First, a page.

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Creston to sell to biggest shareholder DBAY Advisers

Mid-sized UK marcoms group Creston PLC – which recently rebranded as Creston Unlimited at the operating level after its biggest agency TMW Unlimited – is being bought by investment firm DBAY Advisers. DBAY, a mysterious outfit domiciled in the Isle of Man, already owned 28 per cent.

DBAY has made an agreed offer of £75.8m, a 35 per cent premium to Wednesday’s share price. Creston made 4.5m profit in the first half of the year on flat half year revenue of £40m.

1383570345_barrie-brienPresumably it will be business as usual at Creston/Unlimited, currently led by CEO Barrie Brien (left). Customer engagement outfit TMW is its biggest business and it also owns a majority stake in Jonathan Trimble’s 18 Feet & Rising, House of Fraser’s agency. At one time the business, founded by former McCann exec Don Elgie, bought Delaney Lund Knox Warren but that was sold to Interpublic’s Lowe for £28m in 2010. Creston then moved heavily into healthcare.

£75.8m looks a good deal for shareholders (who include buyer DBAY of course). It’s about the same amount of money the founders of the much more famous adam&eveDDB are likely to pocket when its earn-out from Omnicom is completed. But Creston has a diversified client base with business from the likes of British Airways, Canon and Danone.

Keith Hunt, managing partner at Results International comments:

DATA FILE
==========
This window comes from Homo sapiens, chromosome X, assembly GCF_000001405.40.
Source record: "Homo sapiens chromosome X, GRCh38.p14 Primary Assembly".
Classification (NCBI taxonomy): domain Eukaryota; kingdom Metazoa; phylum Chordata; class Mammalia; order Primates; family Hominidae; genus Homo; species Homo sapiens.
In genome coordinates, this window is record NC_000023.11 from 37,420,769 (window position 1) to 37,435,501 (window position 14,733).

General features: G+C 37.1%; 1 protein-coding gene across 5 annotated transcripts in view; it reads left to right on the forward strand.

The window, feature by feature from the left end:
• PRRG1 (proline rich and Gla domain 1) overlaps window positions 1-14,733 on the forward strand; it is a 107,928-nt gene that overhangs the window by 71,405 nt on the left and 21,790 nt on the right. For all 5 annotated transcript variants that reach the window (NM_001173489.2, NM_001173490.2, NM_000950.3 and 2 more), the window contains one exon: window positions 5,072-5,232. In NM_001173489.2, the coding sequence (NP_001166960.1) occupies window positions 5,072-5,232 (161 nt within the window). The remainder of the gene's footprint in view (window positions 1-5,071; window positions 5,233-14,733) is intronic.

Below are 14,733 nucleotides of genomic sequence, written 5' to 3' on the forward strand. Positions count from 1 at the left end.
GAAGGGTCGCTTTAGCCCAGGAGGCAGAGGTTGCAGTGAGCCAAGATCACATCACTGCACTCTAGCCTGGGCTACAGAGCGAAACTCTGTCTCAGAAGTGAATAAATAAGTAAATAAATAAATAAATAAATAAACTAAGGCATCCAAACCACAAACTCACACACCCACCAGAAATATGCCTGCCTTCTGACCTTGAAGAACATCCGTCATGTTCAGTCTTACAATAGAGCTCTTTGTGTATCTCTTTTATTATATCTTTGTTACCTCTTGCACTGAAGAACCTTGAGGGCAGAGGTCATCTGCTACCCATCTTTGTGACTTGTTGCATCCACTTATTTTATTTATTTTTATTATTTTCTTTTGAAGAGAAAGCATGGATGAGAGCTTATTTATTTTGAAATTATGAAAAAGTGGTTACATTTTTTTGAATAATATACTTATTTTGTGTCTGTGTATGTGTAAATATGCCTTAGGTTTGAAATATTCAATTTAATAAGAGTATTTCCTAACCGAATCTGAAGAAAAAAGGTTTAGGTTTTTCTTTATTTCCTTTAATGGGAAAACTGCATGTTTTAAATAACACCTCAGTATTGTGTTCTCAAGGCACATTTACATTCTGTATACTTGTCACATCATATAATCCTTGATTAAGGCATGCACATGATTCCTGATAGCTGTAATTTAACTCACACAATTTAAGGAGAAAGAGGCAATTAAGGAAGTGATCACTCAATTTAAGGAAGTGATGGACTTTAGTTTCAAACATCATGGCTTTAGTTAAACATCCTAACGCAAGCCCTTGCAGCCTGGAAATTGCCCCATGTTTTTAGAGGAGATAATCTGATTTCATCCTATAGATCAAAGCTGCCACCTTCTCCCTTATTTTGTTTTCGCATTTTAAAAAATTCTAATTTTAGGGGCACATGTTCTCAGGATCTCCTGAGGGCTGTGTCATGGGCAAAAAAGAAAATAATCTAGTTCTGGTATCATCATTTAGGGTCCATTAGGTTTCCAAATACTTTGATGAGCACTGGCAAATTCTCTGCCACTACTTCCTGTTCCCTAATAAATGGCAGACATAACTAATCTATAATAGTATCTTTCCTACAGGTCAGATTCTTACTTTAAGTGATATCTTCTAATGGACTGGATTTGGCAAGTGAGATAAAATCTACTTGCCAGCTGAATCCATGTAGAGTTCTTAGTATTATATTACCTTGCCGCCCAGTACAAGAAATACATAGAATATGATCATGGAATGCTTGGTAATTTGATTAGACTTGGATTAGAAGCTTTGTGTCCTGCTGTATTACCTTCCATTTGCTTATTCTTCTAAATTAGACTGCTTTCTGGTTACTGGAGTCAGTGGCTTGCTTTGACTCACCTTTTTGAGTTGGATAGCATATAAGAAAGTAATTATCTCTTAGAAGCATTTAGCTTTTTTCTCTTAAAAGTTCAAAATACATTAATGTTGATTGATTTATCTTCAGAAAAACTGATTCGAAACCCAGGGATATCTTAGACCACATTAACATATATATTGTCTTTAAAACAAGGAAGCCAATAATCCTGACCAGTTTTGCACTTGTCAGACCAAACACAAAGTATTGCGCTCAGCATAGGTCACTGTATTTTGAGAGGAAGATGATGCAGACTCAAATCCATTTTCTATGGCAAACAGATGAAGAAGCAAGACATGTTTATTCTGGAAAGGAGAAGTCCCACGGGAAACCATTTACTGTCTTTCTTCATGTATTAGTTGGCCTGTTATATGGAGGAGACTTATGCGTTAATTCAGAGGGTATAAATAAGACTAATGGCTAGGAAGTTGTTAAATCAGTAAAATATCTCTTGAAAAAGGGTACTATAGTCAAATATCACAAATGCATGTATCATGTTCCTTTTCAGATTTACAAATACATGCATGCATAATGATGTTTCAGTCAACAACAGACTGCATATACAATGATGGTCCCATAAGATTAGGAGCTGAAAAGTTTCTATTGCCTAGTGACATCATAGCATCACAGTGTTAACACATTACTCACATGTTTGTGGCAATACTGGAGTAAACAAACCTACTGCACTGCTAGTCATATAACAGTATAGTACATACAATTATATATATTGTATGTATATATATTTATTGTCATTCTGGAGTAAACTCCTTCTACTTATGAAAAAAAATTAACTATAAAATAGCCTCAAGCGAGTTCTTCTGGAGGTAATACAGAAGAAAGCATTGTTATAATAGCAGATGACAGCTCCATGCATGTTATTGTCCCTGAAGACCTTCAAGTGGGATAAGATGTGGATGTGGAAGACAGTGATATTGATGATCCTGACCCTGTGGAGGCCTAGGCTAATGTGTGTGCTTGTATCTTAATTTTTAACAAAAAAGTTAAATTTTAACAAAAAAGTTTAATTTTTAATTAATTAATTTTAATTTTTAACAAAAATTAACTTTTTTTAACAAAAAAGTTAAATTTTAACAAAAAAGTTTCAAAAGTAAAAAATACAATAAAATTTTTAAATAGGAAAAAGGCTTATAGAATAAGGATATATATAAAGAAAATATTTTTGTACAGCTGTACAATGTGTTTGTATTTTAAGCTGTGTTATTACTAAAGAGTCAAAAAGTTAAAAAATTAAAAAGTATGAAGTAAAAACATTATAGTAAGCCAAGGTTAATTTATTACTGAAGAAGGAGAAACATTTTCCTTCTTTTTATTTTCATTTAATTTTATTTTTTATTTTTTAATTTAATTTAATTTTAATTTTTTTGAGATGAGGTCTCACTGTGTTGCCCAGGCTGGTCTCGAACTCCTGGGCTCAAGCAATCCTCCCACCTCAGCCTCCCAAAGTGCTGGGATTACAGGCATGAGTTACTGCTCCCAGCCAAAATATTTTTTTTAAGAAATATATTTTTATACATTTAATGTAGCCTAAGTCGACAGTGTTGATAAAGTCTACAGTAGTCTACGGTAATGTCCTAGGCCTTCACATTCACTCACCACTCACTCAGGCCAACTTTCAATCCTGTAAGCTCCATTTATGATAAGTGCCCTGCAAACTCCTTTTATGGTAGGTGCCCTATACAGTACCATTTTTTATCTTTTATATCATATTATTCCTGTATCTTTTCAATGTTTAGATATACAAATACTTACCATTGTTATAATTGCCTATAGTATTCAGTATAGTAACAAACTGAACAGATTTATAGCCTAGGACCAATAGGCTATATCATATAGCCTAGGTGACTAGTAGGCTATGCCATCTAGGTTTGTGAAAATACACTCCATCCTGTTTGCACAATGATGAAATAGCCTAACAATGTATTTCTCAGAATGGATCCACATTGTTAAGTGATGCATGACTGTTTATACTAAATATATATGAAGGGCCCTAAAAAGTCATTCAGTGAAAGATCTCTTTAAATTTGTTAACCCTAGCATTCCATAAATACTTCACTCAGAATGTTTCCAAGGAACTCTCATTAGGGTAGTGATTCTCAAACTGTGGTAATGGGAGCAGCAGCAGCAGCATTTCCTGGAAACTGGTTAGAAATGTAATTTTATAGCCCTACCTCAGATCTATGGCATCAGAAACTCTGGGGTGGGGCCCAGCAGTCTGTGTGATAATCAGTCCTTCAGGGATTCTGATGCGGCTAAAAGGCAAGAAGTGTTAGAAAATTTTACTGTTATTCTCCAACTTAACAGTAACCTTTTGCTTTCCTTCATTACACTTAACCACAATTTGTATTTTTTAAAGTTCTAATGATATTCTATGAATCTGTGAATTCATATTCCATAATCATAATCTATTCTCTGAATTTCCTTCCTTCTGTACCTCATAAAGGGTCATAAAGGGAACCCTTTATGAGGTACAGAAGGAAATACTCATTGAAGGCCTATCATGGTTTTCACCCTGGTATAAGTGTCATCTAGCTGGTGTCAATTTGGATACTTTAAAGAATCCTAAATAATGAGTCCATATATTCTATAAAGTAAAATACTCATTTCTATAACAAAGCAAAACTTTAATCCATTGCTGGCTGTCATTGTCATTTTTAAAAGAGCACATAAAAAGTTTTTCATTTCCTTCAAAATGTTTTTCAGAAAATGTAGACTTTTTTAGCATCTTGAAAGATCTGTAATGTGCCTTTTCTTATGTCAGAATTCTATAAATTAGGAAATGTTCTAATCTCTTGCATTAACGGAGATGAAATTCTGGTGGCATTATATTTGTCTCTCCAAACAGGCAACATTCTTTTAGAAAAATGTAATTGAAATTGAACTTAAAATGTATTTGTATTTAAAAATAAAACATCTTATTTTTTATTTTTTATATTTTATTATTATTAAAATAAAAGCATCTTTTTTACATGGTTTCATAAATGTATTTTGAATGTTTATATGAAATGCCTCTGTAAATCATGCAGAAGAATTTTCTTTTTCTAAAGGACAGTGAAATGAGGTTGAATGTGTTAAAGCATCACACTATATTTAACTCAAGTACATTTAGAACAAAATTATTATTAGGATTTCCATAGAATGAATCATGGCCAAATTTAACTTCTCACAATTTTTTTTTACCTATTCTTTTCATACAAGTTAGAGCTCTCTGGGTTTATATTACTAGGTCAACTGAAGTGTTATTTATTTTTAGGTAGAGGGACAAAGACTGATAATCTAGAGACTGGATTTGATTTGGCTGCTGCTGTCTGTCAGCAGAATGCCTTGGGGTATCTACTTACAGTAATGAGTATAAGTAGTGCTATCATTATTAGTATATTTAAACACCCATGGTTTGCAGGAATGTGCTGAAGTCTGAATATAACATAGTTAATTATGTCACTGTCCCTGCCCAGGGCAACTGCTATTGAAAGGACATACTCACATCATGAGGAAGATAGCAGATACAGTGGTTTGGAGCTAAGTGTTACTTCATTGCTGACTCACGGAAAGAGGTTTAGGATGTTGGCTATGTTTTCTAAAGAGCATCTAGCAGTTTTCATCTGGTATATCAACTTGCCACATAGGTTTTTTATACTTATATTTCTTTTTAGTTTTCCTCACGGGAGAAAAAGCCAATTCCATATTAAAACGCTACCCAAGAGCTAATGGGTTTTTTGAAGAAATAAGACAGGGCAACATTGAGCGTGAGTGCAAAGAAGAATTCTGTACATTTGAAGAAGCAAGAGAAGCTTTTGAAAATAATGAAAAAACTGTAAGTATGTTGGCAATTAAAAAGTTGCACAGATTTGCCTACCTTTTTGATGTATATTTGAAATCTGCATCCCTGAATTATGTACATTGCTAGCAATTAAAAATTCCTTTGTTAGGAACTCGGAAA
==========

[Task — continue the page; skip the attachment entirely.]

The news that quoted company Creston is to be acquired by DBAY Advisors is another example of a mid market marcoms group concluding that its future is better under private ownership. We had Chime deciding on a similar route in July 2015 when it agreed to a £374m takeover led by US buyout firm Providence Equity Partners.

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It’s no secret that the mid market companies in the sector are finding it hard to raise money on the quoted markets and as a result are seeing their ambitions somewhat thwarted. Also not insignificant is the sheer time and cost involved in being a quoted company.

Private ownership is an attractive option as it allows a business to focus on growth and strategy away from the public gaze.

The good news is that there is a wall of private equity money available and the PE firms are increasingly interested in the sector – either by taking companies private or investing in groups.

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